tD'Agostino is a cautionary tale of what can happen when one fed up man, Allan Dawson, has too much time on his hands, much to say and no one who'd listen. This story takes place in the future, where science and technology has advanced to such depths that human cloning is a internet order form away. Cloning has always been a subject of moral and ethical debate yet, the film goes beyond its moral implications to address an even deeper issue. What if you had access to a clone to do with or train as you wish? and the other, even more important question, what happens if the clone falls in the wrong hands? how would he be used? worse what would he be trained to do?


The social and political arguments of D'Agostino are vast. It's a condemnation of social status and what can be achieved and acquired with economic wealth. The wealthy gets richer and the poor constant struggle worsens. In the future, religious forces may prohibit human cloning on ethical grounds but science stops for no moral terms or conditions from any one country. Whatever ethical restriction one country has can result in the technological advancement of another. This leaves the probing country in a better position should the results of their efforts prove fruitful and useful to the rest of human kind. Sooner or later the same groups advocating the banning of what was a taboo practice may be force to pay a hire price in order to get the benefits of what was orignially denied. In D'Agostino, human cloning is outlawed in America. However, the Italians have perfected the creation of humans for organ transplant. Now wealthy Americans with terminal illnesses are choosing to get their much needed life saving human organs overseas. Not only are these clones used for organ transplants but they are also created and engineered for practical and producing purposes. Unfortunately, the poor will usually never have access to these benefits, hence the political implications of this story.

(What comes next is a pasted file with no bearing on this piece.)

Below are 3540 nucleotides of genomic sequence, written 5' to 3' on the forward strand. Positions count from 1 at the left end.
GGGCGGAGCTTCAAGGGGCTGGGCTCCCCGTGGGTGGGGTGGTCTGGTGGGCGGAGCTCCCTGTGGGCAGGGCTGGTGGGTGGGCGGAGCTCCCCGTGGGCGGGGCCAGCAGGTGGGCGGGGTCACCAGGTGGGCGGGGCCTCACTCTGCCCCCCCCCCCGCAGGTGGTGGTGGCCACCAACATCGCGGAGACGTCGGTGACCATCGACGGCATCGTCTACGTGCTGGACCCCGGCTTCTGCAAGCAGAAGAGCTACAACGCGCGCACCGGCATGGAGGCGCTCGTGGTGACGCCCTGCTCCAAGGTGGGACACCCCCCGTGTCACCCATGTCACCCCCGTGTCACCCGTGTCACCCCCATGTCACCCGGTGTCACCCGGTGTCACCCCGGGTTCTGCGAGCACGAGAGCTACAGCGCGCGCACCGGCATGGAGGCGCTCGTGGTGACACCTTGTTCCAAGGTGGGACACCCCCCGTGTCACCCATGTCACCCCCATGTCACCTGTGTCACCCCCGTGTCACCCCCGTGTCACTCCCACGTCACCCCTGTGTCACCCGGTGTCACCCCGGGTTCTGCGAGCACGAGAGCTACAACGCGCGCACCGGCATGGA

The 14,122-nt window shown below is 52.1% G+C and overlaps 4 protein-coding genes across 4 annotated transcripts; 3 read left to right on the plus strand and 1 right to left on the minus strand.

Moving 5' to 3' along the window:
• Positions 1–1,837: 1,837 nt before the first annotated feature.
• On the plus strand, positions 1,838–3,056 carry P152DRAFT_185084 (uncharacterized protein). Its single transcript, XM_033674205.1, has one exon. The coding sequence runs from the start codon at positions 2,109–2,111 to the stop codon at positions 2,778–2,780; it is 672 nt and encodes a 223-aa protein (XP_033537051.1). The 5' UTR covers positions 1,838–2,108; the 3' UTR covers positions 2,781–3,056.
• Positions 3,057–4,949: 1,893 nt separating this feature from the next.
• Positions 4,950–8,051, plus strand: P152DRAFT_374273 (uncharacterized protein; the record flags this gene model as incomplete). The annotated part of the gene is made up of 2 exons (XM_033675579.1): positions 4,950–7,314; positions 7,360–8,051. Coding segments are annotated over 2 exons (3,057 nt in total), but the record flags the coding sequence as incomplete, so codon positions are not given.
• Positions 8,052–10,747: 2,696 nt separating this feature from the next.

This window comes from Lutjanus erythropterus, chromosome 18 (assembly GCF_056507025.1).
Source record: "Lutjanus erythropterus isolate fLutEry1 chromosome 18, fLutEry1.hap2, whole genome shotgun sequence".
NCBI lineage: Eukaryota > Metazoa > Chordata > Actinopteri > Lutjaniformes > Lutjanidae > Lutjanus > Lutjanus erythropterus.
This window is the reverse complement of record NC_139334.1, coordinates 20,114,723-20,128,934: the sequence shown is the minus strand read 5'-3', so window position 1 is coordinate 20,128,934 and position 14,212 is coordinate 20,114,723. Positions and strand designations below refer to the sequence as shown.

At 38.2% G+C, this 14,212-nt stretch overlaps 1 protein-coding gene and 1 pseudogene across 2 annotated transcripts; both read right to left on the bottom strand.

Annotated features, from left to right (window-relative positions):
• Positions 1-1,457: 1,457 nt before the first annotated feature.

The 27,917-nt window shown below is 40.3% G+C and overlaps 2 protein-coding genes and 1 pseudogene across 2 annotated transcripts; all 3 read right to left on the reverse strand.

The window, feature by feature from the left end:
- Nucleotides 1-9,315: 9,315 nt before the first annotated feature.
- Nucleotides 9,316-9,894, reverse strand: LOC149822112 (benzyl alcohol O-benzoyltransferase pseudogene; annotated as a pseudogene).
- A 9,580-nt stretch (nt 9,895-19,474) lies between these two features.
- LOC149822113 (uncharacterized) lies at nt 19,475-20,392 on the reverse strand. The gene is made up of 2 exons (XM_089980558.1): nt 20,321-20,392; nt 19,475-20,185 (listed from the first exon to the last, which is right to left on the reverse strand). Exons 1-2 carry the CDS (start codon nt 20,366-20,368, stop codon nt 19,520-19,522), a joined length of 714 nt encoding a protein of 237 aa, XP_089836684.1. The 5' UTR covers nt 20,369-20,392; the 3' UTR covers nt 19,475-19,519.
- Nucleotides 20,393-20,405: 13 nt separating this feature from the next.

Allan Dawson finally finds an outlet to his dispair and ever increasing rage. More often than not, characters like Allan Dawson show no signs of hostility. They fit in and produce as expected and blend in quite well in social situation for they know it's what's expected of them. There is a survival awareness in order to avoid societal retaliation. However, inwardly, these individuals feel ostracized, misunderstood and in many ways their negative feelings are the consequence of misguided anger usually focused on an object or person, who may not have any fault at their situation yet the need to vent is progressively palpable.



Niko is a straight forward character enjoying a simple unfulfilling life, Niko represents an annoyance to Allan, a strange comic relief, yet a necessary evil he needs to do business with. The lack of adequate personal experiences leads Niko to other peoples business. He's the type of person who's always on the lookout for something interesting. His own existense is determined by others actions. As Allan enters not only the property he manages, but Niko's radar, an ever increasing inquisitiveness will ultimately lead to the realization of what may or may not be happening. However, as he reads a distinct akward energy from Allan, he will soon comprehend how his improper timing may prove harmful. He will soon understand how sometimes it's better to cease from seeking information he may already know the answers to.